The seventeen century 1625 1660

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Conflict with the Puritans
The Puritans were the more disgusted with Charles of all the English. The king´s ally and Archbishop Laud had stepped up the persecution of Calvinist's dissenters. Inbrutal public ceremonies, Puritan leaders had their noses slit, their cheeks branded, and their ears cropped off. Only their faith helped them. "The more I am beaten down, the more I am lifted up!"Exclaimed one Puritan after a torturer finished his work.
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Radical Puritans wanted to do away with bishops and the whole hierarchy of the Anglican Church.Archbishop Laud and the High Church Anglicans supported the king, while most puritans opposed him. They believe that each congregation had the right to choose its own minister.
Most Puritans wereagainst the idea of a “king’s divinity right” to rule. A king is a thing men have done for their welfare, meaning that men could unmake a king. James I understood the danger and summed it ups in a shortphrase “No bishop, no king”.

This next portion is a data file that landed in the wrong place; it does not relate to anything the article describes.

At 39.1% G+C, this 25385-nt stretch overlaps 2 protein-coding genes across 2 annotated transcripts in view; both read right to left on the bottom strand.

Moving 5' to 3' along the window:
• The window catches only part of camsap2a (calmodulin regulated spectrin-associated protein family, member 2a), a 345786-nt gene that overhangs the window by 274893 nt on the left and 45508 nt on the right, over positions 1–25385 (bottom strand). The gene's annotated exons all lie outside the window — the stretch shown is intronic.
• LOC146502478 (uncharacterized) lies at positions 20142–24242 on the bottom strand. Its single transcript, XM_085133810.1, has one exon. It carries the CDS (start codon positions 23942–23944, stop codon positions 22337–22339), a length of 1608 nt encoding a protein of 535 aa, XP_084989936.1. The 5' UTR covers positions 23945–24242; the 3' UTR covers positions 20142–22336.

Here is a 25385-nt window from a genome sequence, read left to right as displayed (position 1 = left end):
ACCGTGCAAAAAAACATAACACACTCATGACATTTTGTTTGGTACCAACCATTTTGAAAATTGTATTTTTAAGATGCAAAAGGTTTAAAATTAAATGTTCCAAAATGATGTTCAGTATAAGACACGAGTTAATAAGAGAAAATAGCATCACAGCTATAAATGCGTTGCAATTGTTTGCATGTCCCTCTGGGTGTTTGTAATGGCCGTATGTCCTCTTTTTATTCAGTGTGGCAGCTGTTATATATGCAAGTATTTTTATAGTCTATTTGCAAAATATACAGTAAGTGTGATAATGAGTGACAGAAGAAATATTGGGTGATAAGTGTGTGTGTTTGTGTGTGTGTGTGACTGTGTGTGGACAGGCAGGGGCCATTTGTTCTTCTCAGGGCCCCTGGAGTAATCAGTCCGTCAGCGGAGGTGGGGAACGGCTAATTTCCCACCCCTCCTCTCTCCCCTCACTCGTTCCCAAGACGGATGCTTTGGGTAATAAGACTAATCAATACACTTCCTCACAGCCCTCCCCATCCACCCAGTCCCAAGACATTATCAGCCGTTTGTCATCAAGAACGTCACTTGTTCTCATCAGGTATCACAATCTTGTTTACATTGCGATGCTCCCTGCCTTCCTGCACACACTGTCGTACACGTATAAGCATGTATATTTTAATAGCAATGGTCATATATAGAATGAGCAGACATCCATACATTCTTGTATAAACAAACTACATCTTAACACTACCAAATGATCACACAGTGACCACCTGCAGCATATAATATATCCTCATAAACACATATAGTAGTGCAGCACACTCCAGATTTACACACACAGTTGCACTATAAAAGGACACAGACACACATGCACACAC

The Long Parliament
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When the king and archbishop tried to force conformity on Scottish, the Scots rose up ondefiance. In 1639, King Charles had to lead an army north to put down the rebellion. With the war stalemated, Charles returned to London desperate for funds. But Parliament was in no mood to grant the king’srequest without guarantees.
Parliament was demanding the trial of Laud and Thomas Wentworth, the hated leader of the king’s army. Finally, they were tried and later executed.-------------------------------------------------
The legislators insisted on reforms to limit the power of the king. At least, in 1642, Parliament condemned Charles as a tyrant. So he sent armed men into the Parliamentto seize the opposition leaders. But, they escaped and the Parliament began raising its own army. Charles ran away north. During the next eleven years the Parliament ruled England.
The Civil War...
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